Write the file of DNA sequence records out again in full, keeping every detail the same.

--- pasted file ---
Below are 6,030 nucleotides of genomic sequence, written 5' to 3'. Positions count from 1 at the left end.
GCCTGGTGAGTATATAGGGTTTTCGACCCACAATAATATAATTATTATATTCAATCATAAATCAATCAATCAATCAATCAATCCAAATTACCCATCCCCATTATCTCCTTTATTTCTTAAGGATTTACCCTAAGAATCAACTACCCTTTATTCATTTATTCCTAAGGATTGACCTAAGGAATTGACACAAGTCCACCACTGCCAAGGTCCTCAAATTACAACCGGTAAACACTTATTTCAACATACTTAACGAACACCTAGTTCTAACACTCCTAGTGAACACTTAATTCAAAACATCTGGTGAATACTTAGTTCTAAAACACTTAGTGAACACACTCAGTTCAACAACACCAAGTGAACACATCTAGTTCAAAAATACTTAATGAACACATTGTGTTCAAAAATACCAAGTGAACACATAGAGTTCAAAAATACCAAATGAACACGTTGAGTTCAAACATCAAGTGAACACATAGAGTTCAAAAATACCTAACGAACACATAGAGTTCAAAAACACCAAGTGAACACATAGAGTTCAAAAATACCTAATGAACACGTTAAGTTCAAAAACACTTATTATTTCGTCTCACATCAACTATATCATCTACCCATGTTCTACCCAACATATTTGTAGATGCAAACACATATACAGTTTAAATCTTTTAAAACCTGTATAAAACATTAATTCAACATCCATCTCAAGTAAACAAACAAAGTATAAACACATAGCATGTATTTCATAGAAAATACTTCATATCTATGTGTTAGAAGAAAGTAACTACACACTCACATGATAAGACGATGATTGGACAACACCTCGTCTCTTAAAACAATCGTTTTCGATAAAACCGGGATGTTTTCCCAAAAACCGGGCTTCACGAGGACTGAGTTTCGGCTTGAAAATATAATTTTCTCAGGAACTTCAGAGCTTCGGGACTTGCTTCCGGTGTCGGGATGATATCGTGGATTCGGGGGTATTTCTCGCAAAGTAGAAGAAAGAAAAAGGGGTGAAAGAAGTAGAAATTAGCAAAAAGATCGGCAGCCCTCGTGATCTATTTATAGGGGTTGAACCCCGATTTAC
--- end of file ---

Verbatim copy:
Below are 6,030 nucleotides of genomic sequence, written 5' to 3'. Positions count from 1 at the left end.
GCCTGGTGAGTATATAGGGTTTTCGACCCACAATAATATAATTATTATATTCAATCATAAATCAATCAATCAATCAATCAATCCAAATTACCCATCCCCATTATCTCCTTTATTTCTTAAGGATTTACCCTAAGAATCAACTACCCTTTATTCATTTATTCCTAAGGATTGACCTAAGGAATTGACACAAGTCCACCACTGCCAAGGTCCTCAAATTACAACCGGTAAACACTTATTTCAACATACTTAACGAACACCTAGTTCTAACACTCCTAGTGAACACTTAATTCAAAACATCTGGTGAATACTTAGTTCTAAAACACTTAGTGAACACACTCAGTTCAACAACACCAAGTGAACACATCTAGTTCAAAAATACTTAATGAACACATTGTGTTCAAAAATACCAAGTGAACACATAGAGTTCAAAAATACCAAATGAACACGTTGAGTTCAAACATCAAGTGAACACATAGAGTTCAAAAATACCTAACGAACACATAGAGTTCAAAAACACCAAGTGAACACATAGAGTTCAAAAATACCTAATGAACACGTTAAGTTCAAAAACACTTATTATTTCGTCTCACATCAACTATATCATCTACCCATGTTCTACCCAACATATTTGTAGATGCAAACACATATACAGTTTAAATCTTTTAAAACCTGTATAAAACATTAATTCAACATCCATCTCAAGTAAACAAACAAAGTATAAACACATAGCATGTATTTCATAGAAAATACTTCATATCTATGTGTTAGAAGAAAGTAACTACACACTCACATGATAAGACGATGATTGGACAACACCTCGTCTCTTAAAACAATCGTTTTCGATAAAACCGGGATGTTTTCCCAAAAACCGGGCTTCACGAGGACTGAGTTTCGGCTTGAAAATATAATTTTCTCAGGAACTTCAGAGCTTCGGGACTTGCTTCCGGTGTCGGGATGATATCGTGGATTCGGGGGTATTTCTCGCAAAGTAGAAGAAAGAAAAAGGGGTGAAAGAAGTAGAAATTAGCAAAAAGATCGGCAGCCCTCGTGATCTATTTATAGGGGTTGAACCCCGATTTAC